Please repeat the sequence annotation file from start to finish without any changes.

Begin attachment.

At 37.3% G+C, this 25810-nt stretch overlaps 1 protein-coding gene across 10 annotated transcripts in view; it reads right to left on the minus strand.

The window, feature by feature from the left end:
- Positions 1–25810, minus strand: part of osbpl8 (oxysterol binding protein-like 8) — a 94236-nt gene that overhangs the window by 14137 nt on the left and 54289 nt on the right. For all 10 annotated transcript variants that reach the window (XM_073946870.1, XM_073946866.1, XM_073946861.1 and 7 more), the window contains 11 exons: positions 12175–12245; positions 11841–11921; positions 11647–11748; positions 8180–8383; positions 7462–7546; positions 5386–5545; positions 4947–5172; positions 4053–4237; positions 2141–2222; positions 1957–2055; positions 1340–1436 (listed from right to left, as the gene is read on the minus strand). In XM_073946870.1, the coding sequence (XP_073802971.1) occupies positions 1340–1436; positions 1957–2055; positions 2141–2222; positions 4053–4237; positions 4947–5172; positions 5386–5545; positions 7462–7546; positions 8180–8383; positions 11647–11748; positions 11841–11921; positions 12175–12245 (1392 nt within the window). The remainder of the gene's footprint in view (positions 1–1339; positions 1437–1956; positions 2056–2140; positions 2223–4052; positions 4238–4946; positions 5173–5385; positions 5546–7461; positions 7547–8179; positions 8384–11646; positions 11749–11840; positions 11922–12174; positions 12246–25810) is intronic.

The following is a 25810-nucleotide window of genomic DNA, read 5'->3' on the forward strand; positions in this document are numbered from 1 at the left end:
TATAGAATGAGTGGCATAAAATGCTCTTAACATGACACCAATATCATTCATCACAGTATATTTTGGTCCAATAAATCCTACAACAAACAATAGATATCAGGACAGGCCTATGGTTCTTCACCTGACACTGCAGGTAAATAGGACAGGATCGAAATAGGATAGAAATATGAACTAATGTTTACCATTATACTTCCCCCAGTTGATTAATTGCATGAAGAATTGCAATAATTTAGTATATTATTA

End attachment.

At 37.3% G+C, this 25810-nt stretch overlaps 1 protein-coding gene across 10 annotated transcripts in view; it reads right to left on the minus strand.

The window, feature by feature from the left end:
- Positions 1–25810, minus strand: part of osbpl8 (oxysterol binding protein-like 8) — a 94236-nt gene that overhangs the window by 14137 nt on the left and 54289 nt on the right. For all 10 annotated transcript variants that reach the window (XM_073946870.1, XM_073946866.1, XM_073946861.1 and 7 more), the window contains 11 exons: positions 12175–12245; positions 11841–11921; positions 11647–11748; positions 8180–8383; positions 7462–7546; positions 5386–5545; positions 4947–5172; positions 4053–4237; positions 2141–2222; positions 1957–2055; positions 1340–1436 (listed from right to left, as the gene is read on the minus strand). In XM_073946870.1, the coding sequence (XP_073802971.1) occupies positions 1340–1436; positions 1957–2055; positions 2141–2222; positions 4053–4237; positions 4947–5172; positions 5386–5545; positions 7462–7546; positions 8180–8383; positions 11647–11748; positions 11841–11921; positions 12175–12245 (1392 nt within the window). The remainder of the gene's footprint in view (positions 1–1339; positions 1437–1956; positions 2056–2140; positions 2223–4052; positions 4238–4946; positions 5173–5385; positions 5546–7461; positions 7547–8179; positions 8384–11646; positions 11749–11840; positions 11922–12174; positions 12246–25810) is intronic.

The following is a 25810-nucleotide window of genomic DNA, read 5'->3' on the forward strand; positions in this document are numbered from 1 at the left end:
TATAGAATGAGTGGCATAAAATGCTCTTAACATGACACCAATATCATTCATCACAGTATATTTTGGTCCAATAAATCCTACAACAAACAATAGATATCAGGACAGGCCTATGGTTCTTCACCTGACACTGCAGGTAAATAGGACAGGATCGAAATAGGATAGAAATATGAACTAATGTTTACCATTATACTTCCCCCAGTTGATTAATTGCATGAAGAATTGCAATAATTTAGTATATTATTA